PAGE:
Altus artist Brian L. Nichols’ unique canvases depicting the landscapes and vernacular architecture of Southwest Oklahoma are featured in the art exhibition titled The Stories They Could Tell that will premiere on Thursday, March 7 , from 5:30 to 7:30 p.m. at the Museum of the Western Prairie, 1100 Memorial Drive in Altus.
This art exhibit — all original acrylics of abandoned barns, structures and landscapes that have seen life in Southwest Oklahoma— will be part of an entire evening of museum delights titled “An Evening of History, Art, and Music”, hosted by the Western Trail Historical Society.
The landscapes of Southwest Oklahoma and the vernacular structures nestled into them inspire Brian Nichols’ work. In The Stories They Could Tell, Brian focuses on the landscapes that trademark Southwest Oklahoma and captures the unique personalities of the common, ordinary structures that dot our rural countryside.
As explained by John Womack, a professor of architecture at Oklahoma State University, “Vernacular buildings are generally common or ordinary structures … designed and constructed by local people using tried and true methods. Vernacular buildings are born out of common sense and straightforward methodologies. They are what one might call ‘honest.’”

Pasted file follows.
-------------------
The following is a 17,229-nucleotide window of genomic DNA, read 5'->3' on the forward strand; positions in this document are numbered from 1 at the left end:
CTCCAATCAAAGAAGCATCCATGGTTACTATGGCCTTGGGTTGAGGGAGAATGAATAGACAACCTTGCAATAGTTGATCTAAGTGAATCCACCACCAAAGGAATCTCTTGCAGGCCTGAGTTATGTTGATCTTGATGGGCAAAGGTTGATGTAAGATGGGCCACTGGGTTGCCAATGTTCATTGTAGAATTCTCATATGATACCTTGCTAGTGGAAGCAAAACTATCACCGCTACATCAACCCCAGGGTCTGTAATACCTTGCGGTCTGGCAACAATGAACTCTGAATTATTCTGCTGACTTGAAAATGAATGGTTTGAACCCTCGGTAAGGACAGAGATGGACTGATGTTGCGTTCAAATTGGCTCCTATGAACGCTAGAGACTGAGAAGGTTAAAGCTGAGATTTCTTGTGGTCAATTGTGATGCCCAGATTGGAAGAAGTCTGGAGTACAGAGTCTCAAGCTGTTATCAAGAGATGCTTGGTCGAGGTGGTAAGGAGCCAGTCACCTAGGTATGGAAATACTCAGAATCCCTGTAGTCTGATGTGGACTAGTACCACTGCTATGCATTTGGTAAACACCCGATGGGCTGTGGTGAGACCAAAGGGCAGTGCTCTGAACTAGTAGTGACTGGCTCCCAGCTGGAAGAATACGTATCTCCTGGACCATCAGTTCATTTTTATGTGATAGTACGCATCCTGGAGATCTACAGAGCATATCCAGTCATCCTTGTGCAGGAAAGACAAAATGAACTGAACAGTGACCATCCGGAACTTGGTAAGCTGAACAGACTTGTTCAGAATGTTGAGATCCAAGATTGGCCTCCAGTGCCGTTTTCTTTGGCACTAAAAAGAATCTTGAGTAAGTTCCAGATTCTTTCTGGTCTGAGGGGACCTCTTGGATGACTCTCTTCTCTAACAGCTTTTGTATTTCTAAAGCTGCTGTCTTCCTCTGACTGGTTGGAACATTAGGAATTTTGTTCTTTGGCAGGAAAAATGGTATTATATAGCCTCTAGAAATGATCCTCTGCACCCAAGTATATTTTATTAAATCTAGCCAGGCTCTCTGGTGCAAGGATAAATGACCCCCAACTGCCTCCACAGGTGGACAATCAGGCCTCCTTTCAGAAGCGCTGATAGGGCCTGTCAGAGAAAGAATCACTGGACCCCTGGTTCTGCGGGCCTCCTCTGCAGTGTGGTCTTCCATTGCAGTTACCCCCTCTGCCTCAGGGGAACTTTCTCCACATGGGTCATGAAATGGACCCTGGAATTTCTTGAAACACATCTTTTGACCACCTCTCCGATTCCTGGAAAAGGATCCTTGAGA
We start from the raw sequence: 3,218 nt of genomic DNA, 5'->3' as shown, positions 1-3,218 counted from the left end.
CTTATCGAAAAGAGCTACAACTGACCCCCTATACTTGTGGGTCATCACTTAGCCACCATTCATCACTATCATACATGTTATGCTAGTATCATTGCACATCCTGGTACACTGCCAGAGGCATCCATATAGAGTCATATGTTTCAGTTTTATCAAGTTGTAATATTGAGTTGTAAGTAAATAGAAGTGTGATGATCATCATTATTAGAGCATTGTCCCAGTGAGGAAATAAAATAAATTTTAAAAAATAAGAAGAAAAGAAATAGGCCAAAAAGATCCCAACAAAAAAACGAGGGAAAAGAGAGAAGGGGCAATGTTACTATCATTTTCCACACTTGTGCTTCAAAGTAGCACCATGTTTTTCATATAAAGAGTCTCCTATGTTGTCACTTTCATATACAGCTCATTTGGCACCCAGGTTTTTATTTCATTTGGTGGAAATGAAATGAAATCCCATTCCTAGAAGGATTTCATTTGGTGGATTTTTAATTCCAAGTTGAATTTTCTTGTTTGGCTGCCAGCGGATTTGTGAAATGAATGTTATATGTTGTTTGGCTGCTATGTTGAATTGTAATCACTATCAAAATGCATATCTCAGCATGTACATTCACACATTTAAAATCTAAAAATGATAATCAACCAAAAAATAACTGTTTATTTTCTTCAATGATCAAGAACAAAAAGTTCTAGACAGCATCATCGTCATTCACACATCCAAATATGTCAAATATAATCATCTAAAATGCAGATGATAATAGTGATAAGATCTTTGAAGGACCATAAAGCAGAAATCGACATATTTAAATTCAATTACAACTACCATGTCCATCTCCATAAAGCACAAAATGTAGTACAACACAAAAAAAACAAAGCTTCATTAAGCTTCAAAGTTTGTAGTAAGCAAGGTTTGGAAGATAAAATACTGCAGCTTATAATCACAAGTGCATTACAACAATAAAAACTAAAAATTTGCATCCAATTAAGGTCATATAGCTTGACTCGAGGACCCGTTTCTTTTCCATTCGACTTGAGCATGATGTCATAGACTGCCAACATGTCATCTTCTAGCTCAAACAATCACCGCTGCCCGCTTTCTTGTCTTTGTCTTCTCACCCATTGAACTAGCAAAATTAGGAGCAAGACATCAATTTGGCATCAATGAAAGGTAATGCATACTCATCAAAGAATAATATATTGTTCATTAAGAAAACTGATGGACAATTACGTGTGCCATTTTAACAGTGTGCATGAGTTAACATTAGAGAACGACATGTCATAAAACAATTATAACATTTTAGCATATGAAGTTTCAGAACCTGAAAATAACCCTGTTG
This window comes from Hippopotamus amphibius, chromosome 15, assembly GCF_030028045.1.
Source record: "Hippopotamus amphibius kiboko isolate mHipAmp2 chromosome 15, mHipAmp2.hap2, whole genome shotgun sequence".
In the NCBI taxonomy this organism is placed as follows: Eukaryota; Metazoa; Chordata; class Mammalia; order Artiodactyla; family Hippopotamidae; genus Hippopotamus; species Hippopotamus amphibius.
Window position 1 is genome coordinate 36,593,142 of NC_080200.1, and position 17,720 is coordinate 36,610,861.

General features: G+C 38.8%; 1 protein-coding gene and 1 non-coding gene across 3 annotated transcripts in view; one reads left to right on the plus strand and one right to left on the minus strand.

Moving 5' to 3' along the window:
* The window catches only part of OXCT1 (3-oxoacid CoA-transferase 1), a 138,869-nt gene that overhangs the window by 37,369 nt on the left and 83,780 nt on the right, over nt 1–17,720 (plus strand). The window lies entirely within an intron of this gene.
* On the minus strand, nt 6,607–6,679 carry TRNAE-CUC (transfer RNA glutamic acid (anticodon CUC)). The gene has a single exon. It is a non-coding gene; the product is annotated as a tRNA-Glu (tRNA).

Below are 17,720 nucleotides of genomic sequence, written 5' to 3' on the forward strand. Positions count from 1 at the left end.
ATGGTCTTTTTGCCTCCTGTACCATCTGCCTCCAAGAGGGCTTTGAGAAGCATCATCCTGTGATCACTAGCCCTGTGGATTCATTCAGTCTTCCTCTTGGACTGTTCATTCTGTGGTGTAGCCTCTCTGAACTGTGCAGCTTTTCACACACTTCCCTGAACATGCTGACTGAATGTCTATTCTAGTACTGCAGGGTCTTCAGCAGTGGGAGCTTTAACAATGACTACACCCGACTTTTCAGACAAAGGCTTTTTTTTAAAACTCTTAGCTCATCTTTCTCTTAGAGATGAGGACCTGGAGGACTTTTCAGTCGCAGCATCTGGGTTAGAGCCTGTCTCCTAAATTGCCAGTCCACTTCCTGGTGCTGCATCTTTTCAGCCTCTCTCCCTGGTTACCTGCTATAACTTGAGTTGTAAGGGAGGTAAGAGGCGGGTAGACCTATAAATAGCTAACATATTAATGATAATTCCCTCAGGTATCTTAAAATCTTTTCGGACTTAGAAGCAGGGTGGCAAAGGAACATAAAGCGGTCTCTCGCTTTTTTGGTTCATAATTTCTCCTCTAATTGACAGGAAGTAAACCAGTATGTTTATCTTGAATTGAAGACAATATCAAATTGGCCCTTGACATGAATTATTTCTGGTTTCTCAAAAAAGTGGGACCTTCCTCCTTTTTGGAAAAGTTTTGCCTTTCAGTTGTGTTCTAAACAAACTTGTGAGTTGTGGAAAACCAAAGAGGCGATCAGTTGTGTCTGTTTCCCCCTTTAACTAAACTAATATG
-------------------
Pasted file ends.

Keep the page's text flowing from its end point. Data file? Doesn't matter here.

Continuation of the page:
Brian’s painting style is equally honest. Painting in a genre known as naïve art, meaning art produced by an artist who has not received formal art education, Brian has carefully examined the landscapes and vernacular structures that connect us to the place we call home and given us a certain way of looking back at the relics of a bygone era. The landscapes of Southwest Oklahoma have borne silent witness to centuries of history; their stories, too, can engage our minds and activate our curiosity in genuine encounters with the past.
“We are extremely pleased to offer to our community the work of this budding young artist whose passion for art is true and honest” commented Jennie Buchanan, Museum Director and Exhibition Curator.
The event will also feature the unveiling of A Rare Glimpse, a new permanent exhibit showcasing the unique body of work of George W. Long, a turn-of-the-century photographer from Lone Wolf who was known as the photographer of the Kiowas.
In addition, guests will be entertained by the Just Call Us When You Need Us band directed by Donna Tucker and treated to delicious hors d’oeuvres served by the Western Trail board members.
The come-and-go event is free and open to the public.” For more information, please call 580-482-1044.